From the biggest arenas to the most intimate theaters, renovations can bring new energy-and bookings-to concert venues. Here are four recent renovations of note, beginning with one at the nation's largest arena
Madison Square Garden
Do not confuse the massive revamp of New York's legendary Madison Square Garden with a run-of-the-mill renovation. This is a top-to-bottom transformation funded by MSG to benefit customers, athletes, entertainers, fans, suite holders and marketing partners, from the first row to the last.
Fans got their first look at the renovations at the start of the 2011-12 seasons for the New York Rangers and Knicks, and the renovation should be complete for the 2013-14 seasons.
The Garden's renovation "is turning 'the world's most famous arena' into 'the world's most spectacular arena,'" Madison Square Garden Co. president/CEO Hank Ratner says. "We are building a new Madison Square Garden within the building's iconic exterior, embracing the great history and deep connection the Garden has with New Yorkers and our visitors."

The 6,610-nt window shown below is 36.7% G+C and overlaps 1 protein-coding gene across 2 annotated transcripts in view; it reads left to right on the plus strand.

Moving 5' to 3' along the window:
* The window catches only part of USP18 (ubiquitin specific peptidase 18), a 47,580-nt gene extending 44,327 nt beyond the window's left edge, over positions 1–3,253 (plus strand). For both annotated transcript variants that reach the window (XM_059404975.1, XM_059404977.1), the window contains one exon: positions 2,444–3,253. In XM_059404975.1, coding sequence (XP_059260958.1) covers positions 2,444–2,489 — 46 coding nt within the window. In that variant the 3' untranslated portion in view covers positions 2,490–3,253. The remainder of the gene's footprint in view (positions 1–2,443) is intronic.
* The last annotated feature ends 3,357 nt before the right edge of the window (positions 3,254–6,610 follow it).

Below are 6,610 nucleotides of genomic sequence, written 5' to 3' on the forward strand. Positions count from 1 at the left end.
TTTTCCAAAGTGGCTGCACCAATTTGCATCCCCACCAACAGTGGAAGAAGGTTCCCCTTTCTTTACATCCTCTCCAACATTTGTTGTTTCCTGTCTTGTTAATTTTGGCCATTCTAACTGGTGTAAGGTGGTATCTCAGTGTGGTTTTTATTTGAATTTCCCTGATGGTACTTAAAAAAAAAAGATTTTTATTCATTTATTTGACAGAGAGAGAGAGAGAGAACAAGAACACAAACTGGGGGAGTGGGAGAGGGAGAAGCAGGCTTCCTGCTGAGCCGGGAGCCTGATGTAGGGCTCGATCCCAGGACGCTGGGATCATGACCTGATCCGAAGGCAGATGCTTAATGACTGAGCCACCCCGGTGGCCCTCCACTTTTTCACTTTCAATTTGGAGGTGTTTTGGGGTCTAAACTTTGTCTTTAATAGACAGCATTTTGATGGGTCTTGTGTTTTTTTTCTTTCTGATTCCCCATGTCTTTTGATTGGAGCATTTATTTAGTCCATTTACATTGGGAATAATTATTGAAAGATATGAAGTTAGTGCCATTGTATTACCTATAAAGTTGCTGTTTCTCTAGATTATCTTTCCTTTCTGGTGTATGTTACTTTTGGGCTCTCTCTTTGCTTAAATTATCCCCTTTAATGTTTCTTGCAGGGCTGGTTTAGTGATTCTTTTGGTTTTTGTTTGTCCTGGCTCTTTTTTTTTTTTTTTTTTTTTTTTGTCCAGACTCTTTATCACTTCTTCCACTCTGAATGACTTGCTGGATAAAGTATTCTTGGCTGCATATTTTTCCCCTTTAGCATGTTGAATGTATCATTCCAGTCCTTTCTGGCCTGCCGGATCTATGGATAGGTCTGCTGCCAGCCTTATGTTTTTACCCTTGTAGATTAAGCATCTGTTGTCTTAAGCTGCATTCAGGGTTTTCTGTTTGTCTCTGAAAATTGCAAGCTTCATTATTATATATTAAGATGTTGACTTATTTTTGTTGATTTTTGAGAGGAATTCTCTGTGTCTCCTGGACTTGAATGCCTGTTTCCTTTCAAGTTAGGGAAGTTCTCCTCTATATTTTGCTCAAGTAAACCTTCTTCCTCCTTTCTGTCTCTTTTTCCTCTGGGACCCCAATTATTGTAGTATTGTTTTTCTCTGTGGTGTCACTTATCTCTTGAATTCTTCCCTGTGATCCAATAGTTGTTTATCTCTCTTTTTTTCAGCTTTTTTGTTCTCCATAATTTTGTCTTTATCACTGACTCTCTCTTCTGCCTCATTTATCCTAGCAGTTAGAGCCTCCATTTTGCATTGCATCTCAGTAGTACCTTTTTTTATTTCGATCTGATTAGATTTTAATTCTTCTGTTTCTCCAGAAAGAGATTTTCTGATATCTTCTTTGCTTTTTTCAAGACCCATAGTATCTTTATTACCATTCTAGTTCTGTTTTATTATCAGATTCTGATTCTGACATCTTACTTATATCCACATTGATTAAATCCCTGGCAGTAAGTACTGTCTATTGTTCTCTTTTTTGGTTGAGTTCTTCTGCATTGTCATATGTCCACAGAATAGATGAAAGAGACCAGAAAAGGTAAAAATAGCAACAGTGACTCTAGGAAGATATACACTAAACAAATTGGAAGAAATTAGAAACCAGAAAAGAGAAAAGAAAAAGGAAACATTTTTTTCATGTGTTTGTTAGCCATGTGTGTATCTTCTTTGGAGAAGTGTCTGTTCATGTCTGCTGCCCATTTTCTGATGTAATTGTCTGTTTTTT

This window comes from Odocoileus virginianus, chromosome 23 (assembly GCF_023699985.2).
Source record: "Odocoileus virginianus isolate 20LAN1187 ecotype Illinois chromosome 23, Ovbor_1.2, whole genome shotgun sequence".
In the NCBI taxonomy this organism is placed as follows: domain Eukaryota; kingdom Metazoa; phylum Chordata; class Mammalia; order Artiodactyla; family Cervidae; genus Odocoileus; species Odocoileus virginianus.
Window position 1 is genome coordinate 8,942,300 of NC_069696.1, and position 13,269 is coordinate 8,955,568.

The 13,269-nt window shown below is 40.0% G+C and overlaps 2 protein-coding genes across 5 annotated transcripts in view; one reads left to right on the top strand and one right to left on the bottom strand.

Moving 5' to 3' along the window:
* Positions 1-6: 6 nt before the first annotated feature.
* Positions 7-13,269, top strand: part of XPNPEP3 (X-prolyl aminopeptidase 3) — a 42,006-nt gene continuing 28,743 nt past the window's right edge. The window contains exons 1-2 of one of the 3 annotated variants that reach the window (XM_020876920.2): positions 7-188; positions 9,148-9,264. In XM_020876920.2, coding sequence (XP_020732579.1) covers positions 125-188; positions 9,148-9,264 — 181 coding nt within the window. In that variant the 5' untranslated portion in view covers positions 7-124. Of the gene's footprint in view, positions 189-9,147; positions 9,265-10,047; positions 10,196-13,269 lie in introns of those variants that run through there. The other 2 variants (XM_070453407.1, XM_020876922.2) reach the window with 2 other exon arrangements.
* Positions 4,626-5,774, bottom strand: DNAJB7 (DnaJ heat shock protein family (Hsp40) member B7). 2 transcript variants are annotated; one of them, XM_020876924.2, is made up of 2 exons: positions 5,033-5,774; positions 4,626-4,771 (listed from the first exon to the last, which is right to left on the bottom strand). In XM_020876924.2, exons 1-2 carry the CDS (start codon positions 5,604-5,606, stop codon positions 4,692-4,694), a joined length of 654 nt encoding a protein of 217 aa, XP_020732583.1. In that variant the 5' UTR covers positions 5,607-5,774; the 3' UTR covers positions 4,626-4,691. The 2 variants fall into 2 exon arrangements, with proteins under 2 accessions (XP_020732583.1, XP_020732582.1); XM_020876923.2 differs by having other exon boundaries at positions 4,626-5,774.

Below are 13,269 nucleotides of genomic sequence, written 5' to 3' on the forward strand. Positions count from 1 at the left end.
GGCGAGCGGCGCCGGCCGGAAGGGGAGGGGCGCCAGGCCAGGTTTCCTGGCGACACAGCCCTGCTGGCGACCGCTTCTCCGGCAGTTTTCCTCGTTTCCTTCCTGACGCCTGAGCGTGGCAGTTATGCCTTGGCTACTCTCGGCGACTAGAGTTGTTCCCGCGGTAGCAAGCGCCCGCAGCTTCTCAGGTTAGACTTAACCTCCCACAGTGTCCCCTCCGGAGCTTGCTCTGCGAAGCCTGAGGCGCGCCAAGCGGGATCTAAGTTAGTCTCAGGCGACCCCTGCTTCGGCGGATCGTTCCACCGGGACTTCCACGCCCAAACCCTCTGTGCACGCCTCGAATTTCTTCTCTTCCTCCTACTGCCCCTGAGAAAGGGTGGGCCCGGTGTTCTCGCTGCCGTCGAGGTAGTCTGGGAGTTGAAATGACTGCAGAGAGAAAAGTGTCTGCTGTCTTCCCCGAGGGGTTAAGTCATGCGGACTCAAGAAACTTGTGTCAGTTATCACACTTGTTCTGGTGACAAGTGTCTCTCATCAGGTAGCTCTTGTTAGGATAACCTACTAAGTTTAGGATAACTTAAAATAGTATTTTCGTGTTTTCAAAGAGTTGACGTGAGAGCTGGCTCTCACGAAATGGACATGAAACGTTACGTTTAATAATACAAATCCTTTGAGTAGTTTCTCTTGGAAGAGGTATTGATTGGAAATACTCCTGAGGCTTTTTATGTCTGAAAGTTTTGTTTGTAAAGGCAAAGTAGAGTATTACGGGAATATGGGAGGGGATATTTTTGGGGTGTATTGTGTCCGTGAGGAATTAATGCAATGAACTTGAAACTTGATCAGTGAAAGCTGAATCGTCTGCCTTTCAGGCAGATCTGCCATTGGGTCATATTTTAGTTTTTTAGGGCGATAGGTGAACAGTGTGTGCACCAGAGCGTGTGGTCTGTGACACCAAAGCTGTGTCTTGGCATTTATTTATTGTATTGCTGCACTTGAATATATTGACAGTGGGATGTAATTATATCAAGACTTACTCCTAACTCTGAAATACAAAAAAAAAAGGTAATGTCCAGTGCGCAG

Much of MSG's transformation focuses on ways to drive revenue while improving the fan experience. The renovated Garden will provide new and unique opportunities for marketing partners to drive their business objectives, and the heavy-hitters are onboard: JPMorgan Chase is the venue's first "marquee" partner, and Delta Air Lines, Coca-Cola and Anheuser-Busch have signed on as "signature" partners.
For corporate partners, there are 58 Madison suites that are 40% larger and half the distance to the events, as well as seats in the arena bowl, 20 event-level suites that offer a lounge/entertaining atmosphere and 18 remodeled ninth-level Garden suites. There will also be several new all-inclusive club spaces: the 1879 Club presented by JPMorgan, the Delta Sky360° Club on the event level and the Madison Club on the seventh floor.